The dominant Liverpool sides of the 1980s were arguably the reality of Shankly’s vision for the future of the club – a ruthlessly, stylish footballing machine that held a monopoly on winning trophies.
The teams of Paisley, Fagan and Dalglish were the evolution of the great Scotsman’s ‘˜pass and move’ legacy, producing the visual representation of Shankly’s famous quote’¦ ‘˜If you are first you are first, if you are second you are nothing.’
It was during this era of success, across the calm waters of the Mersey, that a youngster from the Wirral began a love affair that would ultimately see him live the improbable dream, and play for Liverpool Football Club.
Whether it was through playground impersonations of his hero Kenny Dalglish or the triumph of winning the National 5-A-side tournament with Birkenhead Boys Club, Jason McAteer’s ambition, like millions across the globe, was to pull on the famous red shirt and experience the pride of running out to the roar of the Kop.
His performances as a youngster enticed countless scouts and it was not long before the teenager was playing in the non-league with Marine. With his tireless work ethic and raw potential, McAteer continued to develop and attracted the attention of Bolton Wanderers.
It was at Burnden Park that McAteer began to establish himself as one to watch, and his role in a series of giant-killing Cup runs forced him into the national spotlight, giving him the platform to impress his boyhood team.
On September 7, 1995, the lifelong dream became reality. Roy Evans parted with Â£4.5Million to bring the 24 year old to Anfield, where he spent three years with the Reds, a time that McAteer confesses, has been the highlight of his career.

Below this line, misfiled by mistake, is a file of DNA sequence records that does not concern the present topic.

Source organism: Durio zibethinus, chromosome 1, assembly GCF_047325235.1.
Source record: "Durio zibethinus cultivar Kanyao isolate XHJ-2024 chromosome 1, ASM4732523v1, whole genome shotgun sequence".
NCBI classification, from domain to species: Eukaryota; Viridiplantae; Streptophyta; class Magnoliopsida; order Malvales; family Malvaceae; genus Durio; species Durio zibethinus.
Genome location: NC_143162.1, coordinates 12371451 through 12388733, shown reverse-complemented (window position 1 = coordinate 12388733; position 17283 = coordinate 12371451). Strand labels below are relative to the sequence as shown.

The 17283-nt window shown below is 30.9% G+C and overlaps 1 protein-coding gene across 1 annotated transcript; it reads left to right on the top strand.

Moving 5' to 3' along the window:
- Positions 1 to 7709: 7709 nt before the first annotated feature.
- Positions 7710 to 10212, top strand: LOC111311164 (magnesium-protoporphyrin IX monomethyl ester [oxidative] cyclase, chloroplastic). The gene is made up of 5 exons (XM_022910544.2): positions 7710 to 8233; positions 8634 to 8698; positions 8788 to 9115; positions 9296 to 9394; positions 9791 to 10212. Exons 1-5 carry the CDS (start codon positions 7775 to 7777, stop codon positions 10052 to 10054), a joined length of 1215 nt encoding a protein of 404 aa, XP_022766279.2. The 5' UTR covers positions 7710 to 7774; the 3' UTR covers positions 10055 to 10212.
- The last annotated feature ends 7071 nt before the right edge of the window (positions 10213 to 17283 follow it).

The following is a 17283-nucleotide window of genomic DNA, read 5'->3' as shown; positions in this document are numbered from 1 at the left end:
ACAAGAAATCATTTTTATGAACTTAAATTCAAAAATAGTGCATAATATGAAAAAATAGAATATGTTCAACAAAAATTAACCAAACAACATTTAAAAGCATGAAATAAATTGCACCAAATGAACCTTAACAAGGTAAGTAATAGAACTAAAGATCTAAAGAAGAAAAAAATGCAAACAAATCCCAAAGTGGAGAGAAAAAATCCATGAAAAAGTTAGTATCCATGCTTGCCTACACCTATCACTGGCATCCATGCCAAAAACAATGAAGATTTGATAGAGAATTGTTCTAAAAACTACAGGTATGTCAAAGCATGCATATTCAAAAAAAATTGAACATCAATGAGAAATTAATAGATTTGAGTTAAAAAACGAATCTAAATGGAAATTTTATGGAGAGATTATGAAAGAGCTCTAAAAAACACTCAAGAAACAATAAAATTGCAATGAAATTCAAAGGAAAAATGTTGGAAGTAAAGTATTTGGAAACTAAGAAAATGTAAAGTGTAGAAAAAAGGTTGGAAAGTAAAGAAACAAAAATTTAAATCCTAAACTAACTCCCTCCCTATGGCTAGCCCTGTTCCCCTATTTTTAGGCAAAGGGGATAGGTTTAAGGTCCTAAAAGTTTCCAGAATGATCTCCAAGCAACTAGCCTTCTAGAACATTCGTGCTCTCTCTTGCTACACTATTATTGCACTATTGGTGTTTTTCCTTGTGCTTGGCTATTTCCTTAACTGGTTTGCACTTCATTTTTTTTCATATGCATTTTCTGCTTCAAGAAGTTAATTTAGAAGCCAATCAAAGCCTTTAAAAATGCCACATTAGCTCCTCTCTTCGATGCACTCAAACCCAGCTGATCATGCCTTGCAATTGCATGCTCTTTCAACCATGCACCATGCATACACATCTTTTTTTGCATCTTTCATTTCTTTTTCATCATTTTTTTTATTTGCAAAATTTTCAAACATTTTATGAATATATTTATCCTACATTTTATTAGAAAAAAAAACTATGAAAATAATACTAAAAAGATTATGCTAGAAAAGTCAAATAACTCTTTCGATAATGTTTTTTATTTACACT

Almost eleven years to that poignant moment in his life and we are sat in the reception area of present day Prenton Park. The veteran Captain of Tranmere Rovers is taking time out from Tranmere’s League One challenge, to speak exclusively to ThisisAnfield.com about his days at Anfield.
“If you ask any footballer if they play for a team they supported as a kid, it’s a dream come true. It doesn’t happen a lot. It’s a very special moment. But I think with Liverpool, with Kenny Dalglish being my hero and Liverpool being my team, when I signed it was great. It was like Jim had fixed it for me for the whole time I was there,” he says, his eyes wistful as his mind wanders back to his time at Anfield.
“It was just fantastic and I met some brilliant players and legends that became friends, like John Barnes and Robbie Fowler. I enjoyed everyday. ‘Obviously some days were disappointing, like when you didn’t play or when Roy Evans left and Ronnie Moran went, but we were a very close bunch and it was just great – a dream come true.”
Almost immediately after putting pen to paper for the Reds, the Eire international became a first team regular, deployed by Evans in an unfamiliar position at right-wing – despite making his name as a dynamic attacking midfielder.
However, McAteer was just happy to play for Liverpool Football Club and enjoyed two highly impressive seasons as part of Evans’ exciting, but inconsistent side.
The Wirral-born midfielder has fond memories of those times and vividly remembers the few occasions he felt the rush of scoring for the Reds. “My first goal was against Rochdale in the cup. We won 7-0 and I got the seventh. All my goals for Liverpool were always in 5-0, 6-0 victories and I’d get the
last one – which meant nothing!
“There was one sweet one I remember against Arsenal when Robbie Fowler missed a penalty on purpose! I don’t think he wanted me to score that, but I wasn’t going to miss it!”